Sen. Ron Johnson (R-Wis.) is chairman of the Senate Homeland Security and Governmental Affairs Committee. (Andrew Harrer/Bloomberg News)

Last week, as he rolled out a Republican bill to unravel parts of the Affordable Care Act, Sen. Ron Johnson (R-Wis.) brushed aside concerns that the legislation would be rushed to a vote without being vetted by the relevant committees.

“I’m chairman of Homeland Security,” Johnson said. “If either the Finance Committee or HELP [Health, Education, Labor and Pensions] Committee won’t hold a hearing, I’ll notice one this afternoon. We’ll hold a hearing on this prior to September 30th.”

Indeed, as of Monday morning, the Homeland Security and Governmental Affairs Committee — chaired by Johnson — will hold a Sept. 26 hearing titled Block Grants: How States Can Reduce Health Care Costs, a topic central to the Graham-Cassidy bill, which Johnson got behind last week.

It’s not unusual for this committee to hold hearings on government spending and best practices. But it’s not, nor has it ever been, one of the committees that health insurance legislation has had to move through — a “committee of jurisdiction.” The key Senate panels that deal with health-care legislation are the Finance Committee and the Health, Education, Labor and Pensions Committee, neither of which has scheduled a hearing on the Graham-Cassidy bill. In July, before voting to end the Republican push for a “skinny repeal” bill targeting the ACA that could be altered in the House, Sen. John McCain (R-Ariz.) made clear that he wanted a relevant committee to do its work.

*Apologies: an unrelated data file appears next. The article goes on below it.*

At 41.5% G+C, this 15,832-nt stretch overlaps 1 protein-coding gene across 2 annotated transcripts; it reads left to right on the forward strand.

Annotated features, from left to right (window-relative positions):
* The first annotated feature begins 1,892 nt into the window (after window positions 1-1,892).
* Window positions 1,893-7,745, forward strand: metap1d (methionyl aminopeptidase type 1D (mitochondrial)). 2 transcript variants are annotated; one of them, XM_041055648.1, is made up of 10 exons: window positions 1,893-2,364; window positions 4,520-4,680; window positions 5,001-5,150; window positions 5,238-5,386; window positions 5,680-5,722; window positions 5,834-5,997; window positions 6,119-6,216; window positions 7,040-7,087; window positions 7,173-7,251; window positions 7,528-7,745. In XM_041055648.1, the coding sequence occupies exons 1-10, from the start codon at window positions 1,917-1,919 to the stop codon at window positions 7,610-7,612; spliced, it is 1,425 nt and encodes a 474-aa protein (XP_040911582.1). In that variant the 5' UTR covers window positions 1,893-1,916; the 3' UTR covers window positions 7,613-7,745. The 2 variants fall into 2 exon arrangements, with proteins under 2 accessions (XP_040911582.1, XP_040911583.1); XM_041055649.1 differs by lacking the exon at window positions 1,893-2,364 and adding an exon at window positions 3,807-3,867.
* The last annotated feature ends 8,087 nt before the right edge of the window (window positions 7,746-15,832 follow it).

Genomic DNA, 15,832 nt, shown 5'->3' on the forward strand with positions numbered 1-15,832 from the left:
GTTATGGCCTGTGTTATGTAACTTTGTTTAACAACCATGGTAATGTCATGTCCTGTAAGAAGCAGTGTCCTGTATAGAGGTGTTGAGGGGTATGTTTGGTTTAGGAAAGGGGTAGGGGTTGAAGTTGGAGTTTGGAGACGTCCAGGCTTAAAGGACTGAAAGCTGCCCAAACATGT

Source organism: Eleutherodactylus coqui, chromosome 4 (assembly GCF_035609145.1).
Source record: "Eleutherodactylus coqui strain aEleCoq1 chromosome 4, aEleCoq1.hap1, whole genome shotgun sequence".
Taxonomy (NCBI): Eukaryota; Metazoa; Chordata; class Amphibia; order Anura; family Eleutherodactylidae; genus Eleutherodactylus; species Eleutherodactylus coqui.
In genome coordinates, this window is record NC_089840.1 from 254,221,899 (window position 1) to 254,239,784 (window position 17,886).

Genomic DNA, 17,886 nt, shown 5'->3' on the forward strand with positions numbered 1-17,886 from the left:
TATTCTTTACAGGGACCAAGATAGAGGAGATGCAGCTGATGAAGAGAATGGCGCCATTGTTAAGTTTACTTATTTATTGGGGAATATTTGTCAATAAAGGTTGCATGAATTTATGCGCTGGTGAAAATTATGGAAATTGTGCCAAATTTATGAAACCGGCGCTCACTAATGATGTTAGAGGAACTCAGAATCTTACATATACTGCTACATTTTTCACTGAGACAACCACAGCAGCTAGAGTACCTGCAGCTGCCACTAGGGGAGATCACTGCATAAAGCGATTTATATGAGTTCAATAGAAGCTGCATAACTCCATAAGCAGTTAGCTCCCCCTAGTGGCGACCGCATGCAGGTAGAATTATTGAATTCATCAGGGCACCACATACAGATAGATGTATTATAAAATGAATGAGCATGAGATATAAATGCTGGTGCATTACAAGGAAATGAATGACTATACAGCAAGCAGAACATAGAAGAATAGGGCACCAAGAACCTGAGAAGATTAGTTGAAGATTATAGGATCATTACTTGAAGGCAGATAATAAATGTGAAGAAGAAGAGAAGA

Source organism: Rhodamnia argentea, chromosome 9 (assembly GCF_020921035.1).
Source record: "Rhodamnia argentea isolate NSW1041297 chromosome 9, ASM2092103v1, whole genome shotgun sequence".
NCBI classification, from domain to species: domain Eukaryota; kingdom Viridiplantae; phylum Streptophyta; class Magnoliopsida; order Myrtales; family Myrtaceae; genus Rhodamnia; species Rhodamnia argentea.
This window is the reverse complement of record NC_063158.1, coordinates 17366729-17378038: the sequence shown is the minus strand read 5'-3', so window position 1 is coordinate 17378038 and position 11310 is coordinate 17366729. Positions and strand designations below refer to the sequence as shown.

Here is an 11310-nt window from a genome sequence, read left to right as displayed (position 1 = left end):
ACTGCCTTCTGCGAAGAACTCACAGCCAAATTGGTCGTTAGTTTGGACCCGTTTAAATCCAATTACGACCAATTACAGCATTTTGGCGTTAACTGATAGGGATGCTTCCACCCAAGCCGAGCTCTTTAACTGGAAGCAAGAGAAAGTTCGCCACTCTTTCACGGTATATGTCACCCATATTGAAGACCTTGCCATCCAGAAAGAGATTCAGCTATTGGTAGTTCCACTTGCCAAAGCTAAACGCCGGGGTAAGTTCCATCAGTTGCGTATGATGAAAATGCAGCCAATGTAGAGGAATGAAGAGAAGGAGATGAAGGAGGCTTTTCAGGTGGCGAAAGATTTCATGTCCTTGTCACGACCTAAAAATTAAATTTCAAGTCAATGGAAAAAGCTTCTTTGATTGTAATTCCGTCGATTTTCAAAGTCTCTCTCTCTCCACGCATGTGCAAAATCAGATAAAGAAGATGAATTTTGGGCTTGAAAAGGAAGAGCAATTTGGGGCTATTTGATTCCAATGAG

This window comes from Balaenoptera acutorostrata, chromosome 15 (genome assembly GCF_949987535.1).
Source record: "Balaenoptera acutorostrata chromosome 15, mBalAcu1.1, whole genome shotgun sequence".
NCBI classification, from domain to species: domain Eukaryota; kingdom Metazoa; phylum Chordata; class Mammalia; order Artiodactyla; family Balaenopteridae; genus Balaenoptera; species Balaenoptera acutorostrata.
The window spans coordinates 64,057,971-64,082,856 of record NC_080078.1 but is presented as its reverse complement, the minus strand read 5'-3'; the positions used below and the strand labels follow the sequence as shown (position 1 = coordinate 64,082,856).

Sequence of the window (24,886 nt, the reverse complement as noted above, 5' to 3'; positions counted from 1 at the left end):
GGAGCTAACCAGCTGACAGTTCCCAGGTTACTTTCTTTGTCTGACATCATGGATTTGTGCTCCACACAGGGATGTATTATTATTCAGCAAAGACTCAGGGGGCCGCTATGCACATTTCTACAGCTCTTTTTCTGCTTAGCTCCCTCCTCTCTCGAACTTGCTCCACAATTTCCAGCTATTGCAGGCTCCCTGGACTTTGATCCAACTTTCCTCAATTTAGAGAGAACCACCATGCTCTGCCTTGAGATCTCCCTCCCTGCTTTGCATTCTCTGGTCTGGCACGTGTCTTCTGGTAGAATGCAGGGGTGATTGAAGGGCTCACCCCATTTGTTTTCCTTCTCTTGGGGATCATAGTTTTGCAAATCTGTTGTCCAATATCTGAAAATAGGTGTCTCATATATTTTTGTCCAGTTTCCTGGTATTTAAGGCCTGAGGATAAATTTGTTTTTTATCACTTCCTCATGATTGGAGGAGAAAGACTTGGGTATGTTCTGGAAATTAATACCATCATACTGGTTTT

McCain said, “Let the Health, Education, Labor and Pensions Committee under Chairman [Lamar] Alexander and ranking member [Patty] Murray hold hearings, try to report a bill out of committee with contributions from both sides, then bring it to the floor for amendment and debate, and see if we can pass something that will be imperfect, full of compromises and not very pleasing to implacable partisans on either side but that might provide workable solutions to problems Americans are struggling with today.”

Johnson’s hearing, by contrast, strikes opponents of the legislation as an attempt to check a box and say the bill has been vetted.

“It’s very unusual for that committee to have a hearing on health care writ large,” said Topher Spiro, vice president of health policy at the progressive Center for American Progress. “It’s not the committee of jurisdiction. Especially since the committee hasn’t had a single hearing on FEMA or disaster relief. A hearing one or two days before a vote, with no amendments, in a committee without jurisdiction, with Senators [Lindsey] Graham and [Bill] Cassidy as the witnesses, is a sham hearing.”

A spokesman for McCain, who is a member of the Homeland Security and Governmental Affairs Committee, did not respond to a question about Johnson’s hearing.